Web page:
About 400 years passed between the writing of the first Christian manuscripts and their compilation into the New Testament.
This is patently false. Collections of New Testament writings were functioning as Scripture as early as the second century (and, to some extent, even in the first).
Eichenwald tries again:
While there were professional scribes whose lives were dedicated to this grueling work [of copying manuscripts], they did not start copying the letters and testaments about Jesus’s time until centuries after they were written. Prior to that, amateurs handled the job.
Again, this is false. There is no evidence that the earliest Christian scribes were amatuers (whatever that means). On the contrary, the earliest evidence suggest Christian scribes were multi-functional scribes who were used to copying all sorts of literature from letters to literary texts and beyond (see chapter 7 of my book The Heresy of Orthodoxy).
Eichenwald is misinformed another time:
Not all of the amateur copyists spoke the language or were even fully literate. Some copied the script without understanding the words.
This is an egregious claim about earliest Christian scribes. There is no evidence that the earliest Christian copyists could be, in any way, characterized as illiterate. Eichenwald may be referring to a reference in the Shepherd of Hermas, a popular second-century text, where an individual was asked to copy a book who could not read. However, there is no indication that this individual was a scribe, nor that this was typical for scribes!
Again, another mistake:
But in the past 100 years or so, tens of thousands of manuscripts of the New Testament have been discovered, dating back centuries.
This is absolutely false. The number of NT manuscripts is a little more than 5,500 (and still growing), but not 10,000. In addition, Eichenwald mentions the high number of manuscripts as if it were a negative! Truth is that the more manuscripts we possess, the more certain we can be about the integrity of the NT text.
Moreover, Eichenwald never mentions (or perhaps doesn’t know) that the NT is in a class by itself when it comes to the number of manuscripts. Most other ancient texts from the first century (or thereabouts) are preserved in around 10-20 manuscripts (and some only in a single manuscript). Thus, the 5,500 NT manuscripts of the NT is impressive indeed.
Overplaying Textual Variations
In an effort to shock the reader, Eichenwald appeals to two significant textual variations in the NT, namely the long ending of Mark (16:9-20) and the pericope of the adulterous woman (John 7:53-8:11). These are the same ones that Ehrman highlights in his bookMisquoting Jesus—which is evidently a big influence on Eichenwald.
But, Eichenwald only tells part of the story. First, he doesn’t tell the reader that these are the only twosignificant variations in the entire New Testament. He presents them like they are typical when they are not. Second, he doesn’t explain how text-critical methodologies allow scholars to identify these changes as later additions. And if they can be identified as later additions, then they do not threaten our ability to know the original text.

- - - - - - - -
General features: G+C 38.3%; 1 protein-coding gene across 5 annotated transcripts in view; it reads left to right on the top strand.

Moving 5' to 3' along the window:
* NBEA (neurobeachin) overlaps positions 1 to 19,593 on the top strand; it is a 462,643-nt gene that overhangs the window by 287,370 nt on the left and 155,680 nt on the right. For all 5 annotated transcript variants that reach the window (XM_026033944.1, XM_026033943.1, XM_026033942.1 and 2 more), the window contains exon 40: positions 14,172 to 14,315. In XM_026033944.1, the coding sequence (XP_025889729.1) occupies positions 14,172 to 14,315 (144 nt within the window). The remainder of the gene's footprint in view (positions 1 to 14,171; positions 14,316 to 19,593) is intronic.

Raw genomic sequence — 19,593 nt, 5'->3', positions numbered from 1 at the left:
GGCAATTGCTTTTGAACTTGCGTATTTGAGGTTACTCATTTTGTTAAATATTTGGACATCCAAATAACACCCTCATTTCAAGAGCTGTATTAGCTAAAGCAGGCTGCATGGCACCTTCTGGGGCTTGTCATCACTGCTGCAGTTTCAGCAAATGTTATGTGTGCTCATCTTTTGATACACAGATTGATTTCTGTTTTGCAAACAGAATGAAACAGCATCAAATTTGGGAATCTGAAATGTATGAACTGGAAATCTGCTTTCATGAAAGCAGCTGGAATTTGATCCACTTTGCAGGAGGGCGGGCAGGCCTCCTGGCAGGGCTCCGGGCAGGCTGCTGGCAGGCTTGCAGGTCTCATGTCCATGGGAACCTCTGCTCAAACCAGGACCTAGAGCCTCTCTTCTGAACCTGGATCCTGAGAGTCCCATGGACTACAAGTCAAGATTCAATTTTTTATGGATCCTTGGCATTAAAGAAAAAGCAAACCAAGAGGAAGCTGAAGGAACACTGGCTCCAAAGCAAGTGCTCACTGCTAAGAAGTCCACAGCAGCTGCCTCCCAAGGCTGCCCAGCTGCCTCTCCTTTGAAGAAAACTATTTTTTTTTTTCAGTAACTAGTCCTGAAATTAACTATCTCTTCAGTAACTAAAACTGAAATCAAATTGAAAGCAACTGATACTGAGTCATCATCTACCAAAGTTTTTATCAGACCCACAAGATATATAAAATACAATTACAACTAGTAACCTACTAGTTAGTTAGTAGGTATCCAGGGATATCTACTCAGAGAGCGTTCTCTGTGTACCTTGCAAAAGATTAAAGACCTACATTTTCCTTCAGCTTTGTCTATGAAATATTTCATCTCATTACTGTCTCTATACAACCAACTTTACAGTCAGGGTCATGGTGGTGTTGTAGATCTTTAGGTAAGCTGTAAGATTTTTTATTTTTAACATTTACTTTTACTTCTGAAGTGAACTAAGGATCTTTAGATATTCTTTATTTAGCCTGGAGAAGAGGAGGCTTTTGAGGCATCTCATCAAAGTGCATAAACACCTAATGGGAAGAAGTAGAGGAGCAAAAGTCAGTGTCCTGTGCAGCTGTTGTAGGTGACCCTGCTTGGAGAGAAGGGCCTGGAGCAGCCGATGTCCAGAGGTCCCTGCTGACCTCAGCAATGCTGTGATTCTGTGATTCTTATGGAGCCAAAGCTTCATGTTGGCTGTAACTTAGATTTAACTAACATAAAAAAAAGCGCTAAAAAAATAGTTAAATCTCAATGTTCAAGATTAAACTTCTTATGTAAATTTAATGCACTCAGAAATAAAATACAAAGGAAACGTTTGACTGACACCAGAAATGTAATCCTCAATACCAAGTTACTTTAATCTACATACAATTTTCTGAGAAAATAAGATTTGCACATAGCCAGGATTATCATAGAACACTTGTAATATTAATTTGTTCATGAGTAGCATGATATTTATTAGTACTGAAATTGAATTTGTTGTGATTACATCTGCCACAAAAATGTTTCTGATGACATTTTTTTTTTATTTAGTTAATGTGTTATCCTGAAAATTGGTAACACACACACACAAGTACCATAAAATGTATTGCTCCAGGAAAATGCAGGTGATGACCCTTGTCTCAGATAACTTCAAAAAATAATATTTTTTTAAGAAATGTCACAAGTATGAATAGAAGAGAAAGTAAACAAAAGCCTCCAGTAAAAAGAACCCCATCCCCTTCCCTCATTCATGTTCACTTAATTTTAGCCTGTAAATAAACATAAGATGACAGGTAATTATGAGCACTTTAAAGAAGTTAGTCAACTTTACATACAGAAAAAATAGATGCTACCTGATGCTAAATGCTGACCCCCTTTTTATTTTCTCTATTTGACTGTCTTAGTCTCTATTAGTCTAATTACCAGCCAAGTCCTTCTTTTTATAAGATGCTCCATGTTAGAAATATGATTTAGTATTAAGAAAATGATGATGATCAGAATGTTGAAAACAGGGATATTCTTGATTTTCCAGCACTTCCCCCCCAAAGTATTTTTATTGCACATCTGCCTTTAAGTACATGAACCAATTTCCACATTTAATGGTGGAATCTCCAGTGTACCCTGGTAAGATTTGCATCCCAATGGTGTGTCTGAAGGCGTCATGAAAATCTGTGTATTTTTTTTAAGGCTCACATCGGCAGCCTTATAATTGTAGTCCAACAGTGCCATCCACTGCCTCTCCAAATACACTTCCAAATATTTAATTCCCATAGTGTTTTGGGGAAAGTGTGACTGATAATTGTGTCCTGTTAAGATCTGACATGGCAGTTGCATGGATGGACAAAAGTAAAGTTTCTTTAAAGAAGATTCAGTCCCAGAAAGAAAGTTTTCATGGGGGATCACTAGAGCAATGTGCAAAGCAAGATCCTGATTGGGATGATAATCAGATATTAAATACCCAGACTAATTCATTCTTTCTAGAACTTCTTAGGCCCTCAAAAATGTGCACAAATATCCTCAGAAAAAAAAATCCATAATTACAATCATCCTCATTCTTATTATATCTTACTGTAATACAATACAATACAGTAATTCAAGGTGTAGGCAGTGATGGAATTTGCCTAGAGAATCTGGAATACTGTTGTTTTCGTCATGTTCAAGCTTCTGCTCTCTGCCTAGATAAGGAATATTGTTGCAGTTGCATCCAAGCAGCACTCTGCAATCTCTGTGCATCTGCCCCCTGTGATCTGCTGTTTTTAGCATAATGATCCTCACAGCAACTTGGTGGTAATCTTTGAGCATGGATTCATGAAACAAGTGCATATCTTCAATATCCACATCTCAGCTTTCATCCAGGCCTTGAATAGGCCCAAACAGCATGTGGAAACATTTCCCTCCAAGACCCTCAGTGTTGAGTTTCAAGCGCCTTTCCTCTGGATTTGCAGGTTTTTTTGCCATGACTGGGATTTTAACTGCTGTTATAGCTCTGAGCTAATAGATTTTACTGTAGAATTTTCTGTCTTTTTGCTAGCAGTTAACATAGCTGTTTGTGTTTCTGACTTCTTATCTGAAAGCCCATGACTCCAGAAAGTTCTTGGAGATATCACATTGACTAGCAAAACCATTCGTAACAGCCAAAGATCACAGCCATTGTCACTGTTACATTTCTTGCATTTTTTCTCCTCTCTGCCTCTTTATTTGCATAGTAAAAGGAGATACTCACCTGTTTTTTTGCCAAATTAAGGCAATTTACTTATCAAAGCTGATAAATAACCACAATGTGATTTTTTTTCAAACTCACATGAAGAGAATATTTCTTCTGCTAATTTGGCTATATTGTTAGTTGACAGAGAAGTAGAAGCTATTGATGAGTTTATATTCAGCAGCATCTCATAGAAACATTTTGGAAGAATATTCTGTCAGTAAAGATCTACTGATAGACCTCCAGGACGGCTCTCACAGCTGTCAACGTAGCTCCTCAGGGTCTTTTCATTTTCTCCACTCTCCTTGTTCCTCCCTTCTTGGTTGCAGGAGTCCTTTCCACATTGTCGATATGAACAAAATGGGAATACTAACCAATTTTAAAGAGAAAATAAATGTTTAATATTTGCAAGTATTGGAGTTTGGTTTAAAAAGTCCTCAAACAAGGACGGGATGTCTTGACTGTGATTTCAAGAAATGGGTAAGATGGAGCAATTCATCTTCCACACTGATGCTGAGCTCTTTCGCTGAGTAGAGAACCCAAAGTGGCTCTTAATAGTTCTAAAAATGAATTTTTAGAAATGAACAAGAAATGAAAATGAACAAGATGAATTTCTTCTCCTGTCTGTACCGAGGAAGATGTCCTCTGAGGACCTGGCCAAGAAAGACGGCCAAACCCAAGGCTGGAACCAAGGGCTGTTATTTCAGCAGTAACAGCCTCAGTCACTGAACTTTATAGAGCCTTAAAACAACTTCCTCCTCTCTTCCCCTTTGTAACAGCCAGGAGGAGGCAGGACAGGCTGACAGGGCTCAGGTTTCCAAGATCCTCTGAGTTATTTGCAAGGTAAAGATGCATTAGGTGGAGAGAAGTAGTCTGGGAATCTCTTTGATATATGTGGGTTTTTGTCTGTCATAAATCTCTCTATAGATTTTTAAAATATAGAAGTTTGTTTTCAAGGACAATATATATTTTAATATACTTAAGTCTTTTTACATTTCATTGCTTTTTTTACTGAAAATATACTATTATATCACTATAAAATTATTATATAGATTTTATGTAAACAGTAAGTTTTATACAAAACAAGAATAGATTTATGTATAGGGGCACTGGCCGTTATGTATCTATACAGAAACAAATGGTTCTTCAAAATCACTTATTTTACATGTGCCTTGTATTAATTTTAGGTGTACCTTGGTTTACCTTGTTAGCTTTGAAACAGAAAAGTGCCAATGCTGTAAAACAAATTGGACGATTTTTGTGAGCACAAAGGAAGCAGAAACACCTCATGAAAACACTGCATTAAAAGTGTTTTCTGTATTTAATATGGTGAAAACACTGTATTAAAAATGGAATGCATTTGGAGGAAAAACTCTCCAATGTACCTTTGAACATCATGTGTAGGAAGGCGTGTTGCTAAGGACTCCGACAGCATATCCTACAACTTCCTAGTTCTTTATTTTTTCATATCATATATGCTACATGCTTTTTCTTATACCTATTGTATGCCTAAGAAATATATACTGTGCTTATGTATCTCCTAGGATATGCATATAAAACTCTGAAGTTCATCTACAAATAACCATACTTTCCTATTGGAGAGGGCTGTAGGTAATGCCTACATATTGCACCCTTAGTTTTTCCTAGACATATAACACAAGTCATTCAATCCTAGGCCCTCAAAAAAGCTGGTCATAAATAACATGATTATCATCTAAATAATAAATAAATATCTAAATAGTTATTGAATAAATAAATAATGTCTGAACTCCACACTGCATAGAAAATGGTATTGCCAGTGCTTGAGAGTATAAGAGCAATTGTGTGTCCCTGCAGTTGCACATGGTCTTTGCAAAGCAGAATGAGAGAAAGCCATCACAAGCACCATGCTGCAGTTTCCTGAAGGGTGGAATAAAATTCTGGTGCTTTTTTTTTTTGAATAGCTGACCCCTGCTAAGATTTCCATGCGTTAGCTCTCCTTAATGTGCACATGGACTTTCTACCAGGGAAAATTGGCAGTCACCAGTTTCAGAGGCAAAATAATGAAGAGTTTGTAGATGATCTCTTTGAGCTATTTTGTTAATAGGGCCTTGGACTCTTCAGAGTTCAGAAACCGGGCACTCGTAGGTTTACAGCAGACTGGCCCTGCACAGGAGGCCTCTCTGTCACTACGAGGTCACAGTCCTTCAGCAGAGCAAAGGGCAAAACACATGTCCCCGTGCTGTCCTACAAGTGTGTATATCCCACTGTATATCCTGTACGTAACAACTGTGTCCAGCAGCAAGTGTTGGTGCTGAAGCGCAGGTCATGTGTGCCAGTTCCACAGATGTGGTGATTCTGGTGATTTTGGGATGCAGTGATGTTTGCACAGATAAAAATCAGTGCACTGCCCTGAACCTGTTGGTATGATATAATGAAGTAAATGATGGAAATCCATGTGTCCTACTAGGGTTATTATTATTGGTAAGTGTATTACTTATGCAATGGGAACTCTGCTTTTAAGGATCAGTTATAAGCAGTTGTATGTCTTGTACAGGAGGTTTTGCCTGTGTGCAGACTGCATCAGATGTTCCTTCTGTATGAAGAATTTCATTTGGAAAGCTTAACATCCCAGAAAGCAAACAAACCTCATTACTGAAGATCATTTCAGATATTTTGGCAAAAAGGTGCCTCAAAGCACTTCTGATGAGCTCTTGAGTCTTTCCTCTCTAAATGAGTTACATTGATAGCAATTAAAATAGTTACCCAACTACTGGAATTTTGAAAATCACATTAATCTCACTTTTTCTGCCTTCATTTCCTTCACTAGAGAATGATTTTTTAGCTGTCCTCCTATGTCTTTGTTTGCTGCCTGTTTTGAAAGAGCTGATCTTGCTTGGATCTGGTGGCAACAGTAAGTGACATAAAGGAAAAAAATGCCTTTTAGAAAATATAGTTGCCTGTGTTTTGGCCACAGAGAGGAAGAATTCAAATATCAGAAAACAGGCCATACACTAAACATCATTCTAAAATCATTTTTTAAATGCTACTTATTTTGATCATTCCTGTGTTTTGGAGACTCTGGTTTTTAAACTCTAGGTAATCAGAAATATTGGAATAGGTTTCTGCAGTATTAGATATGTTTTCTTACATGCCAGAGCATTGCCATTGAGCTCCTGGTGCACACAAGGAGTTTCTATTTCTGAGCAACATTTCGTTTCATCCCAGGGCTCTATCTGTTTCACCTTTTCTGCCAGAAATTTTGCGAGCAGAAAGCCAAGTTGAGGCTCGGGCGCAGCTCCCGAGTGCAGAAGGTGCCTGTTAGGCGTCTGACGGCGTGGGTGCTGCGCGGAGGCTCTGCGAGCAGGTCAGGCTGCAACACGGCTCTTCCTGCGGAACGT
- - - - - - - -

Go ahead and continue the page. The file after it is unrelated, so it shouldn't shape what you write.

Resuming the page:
Even more, Eichenwald continues to make factual errors about these changes. He states:
Unfortunately, John didn’t write it. Scribes made it up sometime in the Middle Ages. It does not appear in any of the three other Gospels or in any of the early Greek versions of John. Even if the Gospel of John is an infallible telling of the history of Jesus’s ministry, the event simply never happened.
This statement is riddle with errors. For one, scribes probably didn’t make the story of the adulterous woman up—it probably circulated as oral tradition. Second, it was not added in the “Middle Ages” as he claims, but probably sometime in the second century. Third, we don’t know that “the event simply never happened.” On the contrary, scholars have argued it may be an authentic event that circulated in the early church for generations.
Overplaying Translational Issues
Eichenwald next hones in on the issue of translations, claiming that English translations are utterly unreliable and written simply to reinforce traditional Christian beliefs that, otherwise, have no support. He states:
And so each time προσκυνέω appeared in the Greek manuscript regarding Jesus, in these newer Bibles he is worshipped, but when applied to someone else, the exact same word is translated as “bow” or something similar. By translating the same word different ways, these modern Bibles are adding a bit of linguistic support to the idea that the people who knew Jesus understood him. In other words, with a little translational trickery, a fundamental tenet of Christianity—that Jesus is God—was reinforced in the Bible, even in places where it directly contradicts the rest of the verse.
This paragraph reveals a stunning misunderstanding of the way translations and texts really work. The fact that translators use different English words at different points is not due to some diabolical plot to trick people into believing in the divinity of Jesus, but is simply due to the fact that words mean different things in different contexts.
Moreover, Eichenwald is unaware that even the more progressive English translations do exactly the same thing! For instance, the NRSV of Matt 14:33 reads: “And those in the boat worshiped (προσκυνέω) him, saying, ‘Truly you are the Son of God.’”